The details for each of the above referenced findings are discussed in Section V of this Report. Additionally, where applicable, the Examiners have included Additional Observations in each relevant area of the Examination.

SECTION II - SCOPE OF EXAMINATION

The scope of the Bureau's Examination was to determine the Company's compliance with applicable mental health parity provisions of the Maine Insurance Rule, Title 24-A M.R.S.A §§ 2842-2844, 4234-A and 4303 as well as Maine's Health Plan Improvement Act and Bureau of Insurance Rule Chapters 191 and 850 for the period of the Examination (the Period), January 1, 2005 through December 31, 2008. The Examination was conducted under the supervision of the Bureau's Director of Consumer Health Care Division and the Director of Financial Analysis.

The Report of Examination (the Report) is a report by exception with modification, as references to practices, procedures or files that did not contain exceptions are limited. All unacceptable or non-complying practices may not have been identified. The failure to identify specific Company practices does not constitute acceptance of these practices.

RSM McGladrey Inc. personnel participated in this Examination in their capacity as market conduct examiners. RSM McGladrey Inc. provides no representations regarding questions of legal interpretation or opinion. Determination of findings constituting violations or potential violations is the sole responsibility of the Bureau.

SECTION III - COMPANY PROFILE

United HealthCare Insurance Company was incorporated in 1972 and received its Certificate of Authority as a life and health insurer from the Connecticut Department of Insurance the same year. Throughout the years, the Company obtained licenses from other jurisdictions eventually becoming licensed in the District of Columbia and all states, except New York. United HealthCare Insurance Company is a subsidiary of Uniamerica, Inc., a subsidiary of United HealthCare Services, Inc., which is a subsidiary of UnitedHealth Group Incorporated (UHG), a publicly traded company.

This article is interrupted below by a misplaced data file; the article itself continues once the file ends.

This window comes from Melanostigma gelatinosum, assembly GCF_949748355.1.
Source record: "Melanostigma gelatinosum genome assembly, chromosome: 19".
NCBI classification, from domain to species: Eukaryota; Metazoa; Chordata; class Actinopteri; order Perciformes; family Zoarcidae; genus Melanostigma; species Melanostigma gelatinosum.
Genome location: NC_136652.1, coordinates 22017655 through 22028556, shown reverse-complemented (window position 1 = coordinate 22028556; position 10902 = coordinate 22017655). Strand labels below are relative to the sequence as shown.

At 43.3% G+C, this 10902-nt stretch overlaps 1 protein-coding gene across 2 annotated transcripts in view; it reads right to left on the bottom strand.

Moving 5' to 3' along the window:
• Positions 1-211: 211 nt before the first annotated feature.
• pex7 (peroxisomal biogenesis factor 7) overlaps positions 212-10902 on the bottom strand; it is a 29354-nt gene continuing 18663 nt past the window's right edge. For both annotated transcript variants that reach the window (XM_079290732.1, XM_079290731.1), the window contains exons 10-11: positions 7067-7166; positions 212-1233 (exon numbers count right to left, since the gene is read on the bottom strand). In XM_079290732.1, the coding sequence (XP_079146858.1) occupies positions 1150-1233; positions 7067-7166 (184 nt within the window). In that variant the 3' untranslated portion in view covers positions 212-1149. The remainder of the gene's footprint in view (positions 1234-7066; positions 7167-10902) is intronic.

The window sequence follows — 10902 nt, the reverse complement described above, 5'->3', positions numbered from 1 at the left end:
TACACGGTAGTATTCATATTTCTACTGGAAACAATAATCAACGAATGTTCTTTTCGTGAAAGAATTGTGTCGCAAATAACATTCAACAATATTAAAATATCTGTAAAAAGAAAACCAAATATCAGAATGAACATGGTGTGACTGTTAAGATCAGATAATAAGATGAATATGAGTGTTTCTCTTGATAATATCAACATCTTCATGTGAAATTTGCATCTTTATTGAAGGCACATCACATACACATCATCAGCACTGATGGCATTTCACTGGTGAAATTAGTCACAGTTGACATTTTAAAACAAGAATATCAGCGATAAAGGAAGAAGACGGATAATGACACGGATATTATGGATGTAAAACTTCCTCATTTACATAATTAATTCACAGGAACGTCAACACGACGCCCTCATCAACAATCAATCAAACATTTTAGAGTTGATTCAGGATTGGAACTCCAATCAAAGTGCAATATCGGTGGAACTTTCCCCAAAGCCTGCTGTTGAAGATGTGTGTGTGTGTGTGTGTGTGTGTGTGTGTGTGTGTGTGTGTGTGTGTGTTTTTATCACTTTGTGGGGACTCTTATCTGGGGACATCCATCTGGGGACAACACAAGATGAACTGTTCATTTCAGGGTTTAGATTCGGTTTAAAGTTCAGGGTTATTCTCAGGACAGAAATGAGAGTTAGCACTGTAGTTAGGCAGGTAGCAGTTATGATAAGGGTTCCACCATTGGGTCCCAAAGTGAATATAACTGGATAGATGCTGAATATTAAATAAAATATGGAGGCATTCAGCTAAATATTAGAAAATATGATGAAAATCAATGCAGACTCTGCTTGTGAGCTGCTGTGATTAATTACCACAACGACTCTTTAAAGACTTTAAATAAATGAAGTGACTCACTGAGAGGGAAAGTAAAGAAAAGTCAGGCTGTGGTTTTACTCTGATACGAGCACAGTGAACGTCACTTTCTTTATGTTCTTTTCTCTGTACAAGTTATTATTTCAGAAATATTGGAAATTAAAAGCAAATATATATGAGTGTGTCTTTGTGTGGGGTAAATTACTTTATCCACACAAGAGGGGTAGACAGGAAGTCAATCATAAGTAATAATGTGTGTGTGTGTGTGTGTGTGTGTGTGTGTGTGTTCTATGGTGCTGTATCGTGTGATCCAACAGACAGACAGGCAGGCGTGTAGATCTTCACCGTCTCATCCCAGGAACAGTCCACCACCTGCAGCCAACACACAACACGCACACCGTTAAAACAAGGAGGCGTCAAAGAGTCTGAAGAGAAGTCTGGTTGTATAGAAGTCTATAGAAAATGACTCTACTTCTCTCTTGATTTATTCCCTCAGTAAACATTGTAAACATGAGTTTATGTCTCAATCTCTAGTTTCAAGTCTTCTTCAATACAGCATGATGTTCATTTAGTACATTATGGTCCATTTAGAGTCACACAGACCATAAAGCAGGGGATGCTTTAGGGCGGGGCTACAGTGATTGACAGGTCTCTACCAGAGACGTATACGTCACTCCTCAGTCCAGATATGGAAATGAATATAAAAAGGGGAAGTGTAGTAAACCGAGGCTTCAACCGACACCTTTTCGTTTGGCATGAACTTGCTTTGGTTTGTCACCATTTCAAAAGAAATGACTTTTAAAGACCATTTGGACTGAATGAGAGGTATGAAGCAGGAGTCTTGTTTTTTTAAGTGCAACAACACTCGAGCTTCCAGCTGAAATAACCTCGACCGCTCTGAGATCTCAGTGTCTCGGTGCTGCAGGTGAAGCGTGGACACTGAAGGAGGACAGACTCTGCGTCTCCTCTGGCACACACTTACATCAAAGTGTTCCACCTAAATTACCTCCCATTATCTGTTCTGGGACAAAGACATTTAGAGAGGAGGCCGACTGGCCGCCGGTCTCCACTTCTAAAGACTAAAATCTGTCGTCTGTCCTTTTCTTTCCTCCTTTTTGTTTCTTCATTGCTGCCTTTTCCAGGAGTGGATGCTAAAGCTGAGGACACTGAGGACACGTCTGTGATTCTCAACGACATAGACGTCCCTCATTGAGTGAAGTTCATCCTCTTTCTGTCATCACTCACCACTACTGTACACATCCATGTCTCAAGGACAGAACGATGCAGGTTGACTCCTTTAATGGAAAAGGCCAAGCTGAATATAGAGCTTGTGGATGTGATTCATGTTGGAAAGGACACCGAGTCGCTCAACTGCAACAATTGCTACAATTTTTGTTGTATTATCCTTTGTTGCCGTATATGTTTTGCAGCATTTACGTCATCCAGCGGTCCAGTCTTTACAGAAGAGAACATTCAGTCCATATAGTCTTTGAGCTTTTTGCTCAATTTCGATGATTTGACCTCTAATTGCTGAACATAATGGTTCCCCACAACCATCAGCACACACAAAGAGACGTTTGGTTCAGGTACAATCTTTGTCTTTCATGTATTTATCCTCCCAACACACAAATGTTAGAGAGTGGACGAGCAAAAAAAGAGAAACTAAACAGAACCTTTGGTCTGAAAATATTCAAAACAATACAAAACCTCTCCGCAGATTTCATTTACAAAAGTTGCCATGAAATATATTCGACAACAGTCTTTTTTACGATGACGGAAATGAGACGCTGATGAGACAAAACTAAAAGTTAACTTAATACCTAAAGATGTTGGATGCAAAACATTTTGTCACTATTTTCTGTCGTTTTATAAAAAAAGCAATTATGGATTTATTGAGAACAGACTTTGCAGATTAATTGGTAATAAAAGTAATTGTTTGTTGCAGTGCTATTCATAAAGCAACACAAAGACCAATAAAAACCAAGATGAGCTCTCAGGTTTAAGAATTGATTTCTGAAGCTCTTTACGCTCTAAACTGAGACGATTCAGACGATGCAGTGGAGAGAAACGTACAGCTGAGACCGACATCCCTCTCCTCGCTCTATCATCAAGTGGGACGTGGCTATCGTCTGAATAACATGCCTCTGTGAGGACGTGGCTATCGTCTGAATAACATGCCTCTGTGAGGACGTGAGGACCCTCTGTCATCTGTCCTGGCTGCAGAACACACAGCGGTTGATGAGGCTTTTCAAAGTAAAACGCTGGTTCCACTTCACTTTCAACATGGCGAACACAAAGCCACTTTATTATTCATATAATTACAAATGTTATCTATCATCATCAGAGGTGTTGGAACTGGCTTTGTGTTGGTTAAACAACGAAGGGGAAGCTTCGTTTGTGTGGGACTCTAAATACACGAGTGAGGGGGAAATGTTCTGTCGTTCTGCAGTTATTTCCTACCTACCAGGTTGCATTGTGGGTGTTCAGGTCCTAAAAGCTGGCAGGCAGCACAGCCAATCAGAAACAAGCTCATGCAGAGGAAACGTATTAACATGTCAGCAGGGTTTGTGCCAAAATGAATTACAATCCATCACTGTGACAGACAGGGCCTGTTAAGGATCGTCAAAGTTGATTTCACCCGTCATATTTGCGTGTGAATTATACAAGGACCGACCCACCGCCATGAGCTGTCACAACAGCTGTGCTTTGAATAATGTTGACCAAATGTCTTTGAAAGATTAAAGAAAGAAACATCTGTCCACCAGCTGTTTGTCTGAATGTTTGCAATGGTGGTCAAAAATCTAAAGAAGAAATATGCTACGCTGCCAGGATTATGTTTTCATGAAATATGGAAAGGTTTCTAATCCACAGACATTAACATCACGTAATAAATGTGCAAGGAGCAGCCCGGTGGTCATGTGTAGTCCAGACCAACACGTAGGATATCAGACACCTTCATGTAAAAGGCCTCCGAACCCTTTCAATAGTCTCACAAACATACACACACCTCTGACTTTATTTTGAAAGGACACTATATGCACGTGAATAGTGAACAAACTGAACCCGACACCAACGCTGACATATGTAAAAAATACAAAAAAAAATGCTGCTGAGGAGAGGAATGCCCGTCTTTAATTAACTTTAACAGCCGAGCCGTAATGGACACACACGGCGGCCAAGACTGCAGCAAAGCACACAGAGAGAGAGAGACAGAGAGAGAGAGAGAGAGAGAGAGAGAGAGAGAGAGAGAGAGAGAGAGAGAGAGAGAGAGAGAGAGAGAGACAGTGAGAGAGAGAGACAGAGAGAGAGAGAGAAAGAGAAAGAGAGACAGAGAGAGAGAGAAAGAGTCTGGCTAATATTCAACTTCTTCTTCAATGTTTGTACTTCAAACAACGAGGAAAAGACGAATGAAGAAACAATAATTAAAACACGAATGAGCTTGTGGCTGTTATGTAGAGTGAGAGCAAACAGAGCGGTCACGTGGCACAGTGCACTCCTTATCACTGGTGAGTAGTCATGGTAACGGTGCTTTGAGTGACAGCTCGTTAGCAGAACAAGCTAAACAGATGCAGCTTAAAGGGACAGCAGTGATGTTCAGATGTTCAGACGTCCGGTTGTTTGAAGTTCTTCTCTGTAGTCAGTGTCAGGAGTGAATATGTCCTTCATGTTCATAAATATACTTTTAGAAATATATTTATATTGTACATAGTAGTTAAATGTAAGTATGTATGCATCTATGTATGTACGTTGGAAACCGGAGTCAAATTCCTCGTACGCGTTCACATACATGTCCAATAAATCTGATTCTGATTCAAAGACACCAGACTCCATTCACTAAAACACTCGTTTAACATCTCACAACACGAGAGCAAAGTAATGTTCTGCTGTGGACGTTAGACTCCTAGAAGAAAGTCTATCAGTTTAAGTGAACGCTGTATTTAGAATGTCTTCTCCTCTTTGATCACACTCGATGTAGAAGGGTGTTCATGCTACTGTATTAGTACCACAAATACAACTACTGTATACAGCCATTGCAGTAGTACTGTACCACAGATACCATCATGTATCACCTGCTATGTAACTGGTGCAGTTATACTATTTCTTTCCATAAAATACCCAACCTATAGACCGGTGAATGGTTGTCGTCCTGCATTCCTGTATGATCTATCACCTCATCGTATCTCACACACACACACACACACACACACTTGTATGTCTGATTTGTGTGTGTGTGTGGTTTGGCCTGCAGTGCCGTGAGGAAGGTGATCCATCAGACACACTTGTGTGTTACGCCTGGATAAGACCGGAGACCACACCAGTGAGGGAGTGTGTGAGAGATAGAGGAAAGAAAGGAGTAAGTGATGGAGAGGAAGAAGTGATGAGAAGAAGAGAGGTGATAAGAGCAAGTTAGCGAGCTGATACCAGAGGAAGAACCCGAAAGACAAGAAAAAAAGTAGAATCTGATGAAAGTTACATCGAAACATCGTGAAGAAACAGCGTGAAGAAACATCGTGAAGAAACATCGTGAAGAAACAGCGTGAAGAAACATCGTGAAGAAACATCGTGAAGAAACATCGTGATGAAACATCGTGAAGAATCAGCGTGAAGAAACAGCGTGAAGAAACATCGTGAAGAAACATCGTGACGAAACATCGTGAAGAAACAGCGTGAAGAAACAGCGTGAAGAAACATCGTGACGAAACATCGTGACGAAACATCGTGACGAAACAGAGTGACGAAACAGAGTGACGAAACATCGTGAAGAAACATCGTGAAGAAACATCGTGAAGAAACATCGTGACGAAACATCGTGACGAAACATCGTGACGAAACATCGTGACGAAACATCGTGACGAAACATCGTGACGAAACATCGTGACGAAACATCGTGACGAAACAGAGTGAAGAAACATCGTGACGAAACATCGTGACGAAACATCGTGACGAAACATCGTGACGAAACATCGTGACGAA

On December 11, 2006, the Company purchased the Student Insurance Division (SID) from Mega Life and Health Insurance Company. The product provided single school year coverage to individual students at colleges and universities.

UHC is Maine's seventh largest domestic health benefits company serving approximately 2,252 enrollees, or 1% of the fully insured market, during the Period based on statistics reported by the Bureau in its brochure titled, "2008 Financial Results for Health Insurance Companies in Maine."

United Behavioral Health (UBH), a division of UHG, offers behavioral health benefit management services as well as employee assistance programs.

The UBH provider network includes psychiatrists, psychologists, social workers, psychiatric nurses and other mental health and employee assistance providers. The facility network includes hospital inpatient units, residential treatment centers, partial hospitalization programs and outpatient programs.

SECTION IV - EXAMINERS METHODOLOGY

In accordance with the Bureau's requirements, the Examiners developed random samples, where applicable, to review and test specific attributes associated with policies that were marketed and sold to state of Maine residents. These populations included large group policies, small group policies with more than 20 covered employees and State of Maine employee plan and city and local governmental plans. Also, where applicable, the samples included groups with 20 or fewer employees for which the policyholders had elected mental health parity. Administrative services business, with the exception of the State of Maine employee plan, was excluded from the sample testing. The Company did not underwrite any individual policies in the state of Maine during the Period. The Examiner's sampling methodology was reviewed and pre approved by the Bureau. The Examiners' testing of each focus area was designed to evaluate whether mental health and substance abuse benefits are at least equal to those for physical illnesses for a person receiving medical treatment for any of the categories of mental illness as defined by Maine Insurance Rule, Title 24-A M.R.S.A §§2843 (5-C) and 4234-A (6) and (7).

The categories of mental illness were identified in the Bureau's Rider A as defined in the Diagnostic and Statistical Manual (DSM), except for those that are designated as "V" codes by the DSM. The categories include the following:

  1. Psychotic disorders, including schizophrenia;
  2. Dissociative disorders;
  3. Mood disorders;
  4. Anxiety disorders;
  5. Personality disorders;
  6. Paraphilias;